+ ~ -
Please report pronunciation problems here. Select and sample other voices. Options Pause Play
Report an Error

arrival; "I never saw such a spoony-looking
snob in all my life."

"A regular pump," replied the other.

Delamour's attention was attracted.
"Spoony!"  he thought, "snobpump!
What are the fellows talking of?"

"And yet I believe the booby thinks he
has made a conquest of one of the prettiest
girls in Herts!"  continued the first speaker.
To which the other, who was not eloquent,
said only, "Ha, ha!—what a muff!"

"Oh, by George, this won't do," thought
Delamour.  "I'll let the puppies know I
overhear them."  So saying, he coughed so loud
a cough that it sounded something like a crow
of defiance, and looked at the unconscious
speakers as if he wished to assault them
on the spot.  A policeman, however, came
out from the booking-office and changed the
current of his thoughts.

"I advise you to be on your guard, gentlemen,"
said the policeman addressing the two
young men who had excited Delamour's
wrath; "one of the London swell-mob came
by the last train, and is perhaps lurking
about still."

The friends instinctively looked at the only
other person on the platform; but, seeing
only a very good-looking, well-dressed
gentleman, they resumed their conversation,
after thanking the policeman for his warning.
The look was not thrown away on the irritated
Delamour. He vented his rage on
the policeman.

"Why didn't you give the notice also to
me?" he inquired in a very bitter tone. "I
believe,"  he added when the two companions
had come within ear-shot, "that the swell-mob
frequently go in couples," so saying he
fixed his ferocious eyes on the countenances
of the friends, "and generally pretend to be
military men."

"You seem to be up to their dodges pretty
well,"  said the guardian of the laws, who was
offended at the tone and manner of
Wormwood's address. "You can, perhaps, be on
your guard against them, without telling, as
you're so up to their tricks."  And pulling
from his breast-pocket a half sheet of paper,
he began to read it with great attention,
casting angry glances from time to time on
the indignant Delamour. His patience could
stand it no longer. He went up to the man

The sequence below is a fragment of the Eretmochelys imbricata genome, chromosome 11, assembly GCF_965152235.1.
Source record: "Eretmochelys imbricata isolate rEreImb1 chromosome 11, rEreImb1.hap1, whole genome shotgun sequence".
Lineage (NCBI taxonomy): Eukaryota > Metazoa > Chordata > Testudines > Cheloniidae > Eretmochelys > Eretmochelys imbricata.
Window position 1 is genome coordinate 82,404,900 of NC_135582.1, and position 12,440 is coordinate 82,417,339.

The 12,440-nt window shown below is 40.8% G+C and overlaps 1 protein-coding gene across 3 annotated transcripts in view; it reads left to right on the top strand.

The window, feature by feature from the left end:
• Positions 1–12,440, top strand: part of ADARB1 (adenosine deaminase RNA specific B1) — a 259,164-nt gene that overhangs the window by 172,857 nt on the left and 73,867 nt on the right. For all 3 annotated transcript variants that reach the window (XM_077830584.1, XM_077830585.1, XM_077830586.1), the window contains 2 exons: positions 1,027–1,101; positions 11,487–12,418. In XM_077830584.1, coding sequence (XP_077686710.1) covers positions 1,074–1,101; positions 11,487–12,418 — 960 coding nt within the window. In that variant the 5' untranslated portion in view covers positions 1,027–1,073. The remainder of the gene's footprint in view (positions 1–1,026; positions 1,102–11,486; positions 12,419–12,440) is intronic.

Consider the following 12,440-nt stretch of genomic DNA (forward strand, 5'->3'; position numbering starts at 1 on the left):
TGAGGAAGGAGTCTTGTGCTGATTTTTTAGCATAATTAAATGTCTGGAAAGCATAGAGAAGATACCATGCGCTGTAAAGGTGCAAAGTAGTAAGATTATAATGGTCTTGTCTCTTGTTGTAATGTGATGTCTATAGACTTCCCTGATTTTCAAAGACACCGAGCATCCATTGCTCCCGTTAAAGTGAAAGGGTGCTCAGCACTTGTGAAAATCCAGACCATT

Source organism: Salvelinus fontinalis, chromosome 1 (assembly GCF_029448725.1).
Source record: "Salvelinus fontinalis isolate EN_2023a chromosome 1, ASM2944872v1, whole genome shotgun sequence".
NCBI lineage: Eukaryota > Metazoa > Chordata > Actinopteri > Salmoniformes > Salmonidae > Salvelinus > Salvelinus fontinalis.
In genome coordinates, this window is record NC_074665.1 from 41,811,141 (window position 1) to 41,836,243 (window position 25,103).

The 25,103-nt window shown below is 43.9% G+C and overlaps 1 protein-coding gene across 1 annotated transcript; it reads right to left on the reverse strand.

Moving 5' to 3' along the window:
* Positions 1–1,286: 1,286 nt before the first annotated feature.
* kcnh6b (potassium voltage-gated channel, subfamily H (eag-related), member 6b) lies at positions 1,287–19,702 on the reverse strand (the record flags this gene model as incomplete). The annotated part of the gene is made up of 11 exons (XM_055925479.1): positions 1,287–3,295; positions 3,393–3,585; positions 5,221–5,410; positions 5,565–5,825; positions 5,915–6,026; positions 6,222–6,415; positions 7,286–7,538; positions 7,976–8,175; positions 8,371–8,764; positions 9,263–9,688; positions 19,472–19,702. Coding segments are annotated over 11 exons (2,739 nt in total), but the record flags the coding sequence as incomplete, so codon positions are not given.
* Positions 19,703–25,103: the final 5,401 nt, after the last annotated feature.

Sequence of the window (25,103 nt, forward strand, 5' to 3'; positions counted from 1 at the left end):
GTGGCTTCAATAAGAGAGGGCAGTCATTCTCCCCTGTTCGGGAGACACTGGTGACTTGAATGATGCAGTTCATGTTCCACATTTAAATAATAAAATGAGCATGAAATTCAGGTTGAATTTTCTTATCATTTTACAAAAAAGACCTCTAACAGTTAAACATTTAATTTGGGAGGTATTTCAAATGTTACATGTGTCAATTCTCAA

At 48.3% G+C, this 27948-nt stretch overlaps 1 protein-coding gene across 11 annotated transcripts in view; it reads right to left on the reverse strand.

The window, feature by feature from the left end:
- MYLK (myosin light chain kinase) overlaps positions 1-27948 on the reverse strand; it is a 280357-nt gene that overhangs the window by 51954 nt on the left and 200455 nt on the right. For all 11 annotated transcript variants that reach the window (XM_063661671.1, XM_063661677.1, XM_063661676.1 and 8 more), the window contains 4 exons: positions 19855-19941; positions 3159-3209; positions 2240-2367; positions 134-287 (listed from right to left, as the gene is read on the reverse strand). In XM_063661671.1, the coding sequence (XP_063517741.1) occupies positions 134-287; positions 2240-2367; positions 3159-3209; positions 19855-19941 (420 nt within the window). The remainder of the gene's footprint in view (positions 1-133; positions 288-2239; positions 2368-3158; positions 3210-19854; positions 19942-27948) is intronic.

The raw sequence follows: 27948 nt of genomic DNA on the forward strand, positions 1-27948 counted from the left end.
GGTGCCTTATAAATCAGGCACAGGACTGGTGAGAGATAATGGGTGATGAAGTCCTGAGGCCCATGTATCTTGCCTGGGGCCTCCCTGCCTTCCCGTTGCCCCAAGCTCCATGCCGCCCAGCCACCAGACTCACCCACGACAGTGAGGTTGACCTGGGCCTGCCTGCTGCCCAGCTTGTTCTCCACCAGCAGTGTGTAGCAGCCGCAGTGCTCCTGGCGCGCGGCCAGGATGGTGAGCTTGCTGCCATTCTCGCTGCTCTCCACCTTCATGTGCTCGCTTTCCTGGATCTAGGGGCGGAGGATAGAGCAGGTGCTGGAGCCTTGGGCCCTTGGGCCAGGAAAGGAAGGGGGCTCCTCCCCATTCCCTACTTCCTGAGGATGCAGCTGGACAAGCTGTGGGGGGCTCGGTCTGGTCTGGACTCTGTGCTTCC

and said, "You insolent caitiff!  How dare
you insult me by such conduct?  How dare
you think me a thief?"

"I don't, sir,—leastways, I never told you
so;" said the man, amazed.

"Arn't you reading a description of a
swell-mob man, in that extract from the Hue
and Cry?" continued Delamour, "measuring
my features, noting the colour of my eyes,
the length of my hair?—I will report you to
your superiorsyou shall be turned out of
your corps if it costs me a thousand

"I say, I say,—what has the man done?"
said one of the gentlemen, arrested by the

"Copying the example of gross impertinence
set him by you and your friend,"  replied

The fine manner of the gay stranger
instantly disappeared. He spoke plainly, and
like a man. "You are either under a great
mistake,"  he said, "or are desirous of picking
a quarrel with people who never offended
you. I desire to know what is the meaning
of your language."

"Didn't you call me a pump, a few minutes
ago,—a spoony snob,—a muff?"

"I hadn't the honour of being aware of
such an individual's existence," replied the
gentleman, "and certainly never honoured
you by making you the subject of my

"Then I'm exceedingly sorry if, in the
heat of the moment——"

"There is no need of sorrow," said the
stranger, smiling, "and still less for heat. I
should be inclined to be more exacting if I
thought you were a gentleman; but, after
your altercation with the policeman, I take
no notice of what you say. Good morning."

"Here's the paper I was reading, sir,"
said the policeman, "my instructions for the
luggage-van by next train. And now what
have you got to say?"

Delamour was in such fierce wrath at the
two young officers who had just stepped into
their fly, that he could say nothing to the
triumphant constable.

"Who are those vulgar fellows in the
carriage?"  he cried, hoping to be overheard
by the objects of his question. "If I knew the
coxcombs' names, they should answer for
their behaviour."

"They're Captain Harleigh and another
officer of the Queen's Blazers. You can
find 'em at the barracks, easy," said the
policeman, with a malicious grin.  "But I
advise you to be quiet if you want to keep
a whole bone in your body."

Delamour gulped the information, and the
insult. The name of the Queen's Blazers
had struck him dumb. Phillis's brother was
a lieutenant in that ferocious regiment, and
if he was told of his absurd behaviour, of his
quickness in taking offence, his ungovernable
temper, what would he say? In perfect
silence he took his seat in the fly when it
drew up, and placed half-a-sovereign in the
policeman's hand. With a cautious look to
see that his inspector was not on the watch,
the policeman pocketed the money, and said,
as the fly moved off, "Don't be afraid. I
won't tell the captain where you be gone, or
you'd get as good a kicking as e'er you had
in your life."

If a look could have strangled the
good-natured policeman, B 30 would have been a
dead man. As it was, it was a murderous
glance thrown away, and Delamour pursued
his way through country lanes and wreathing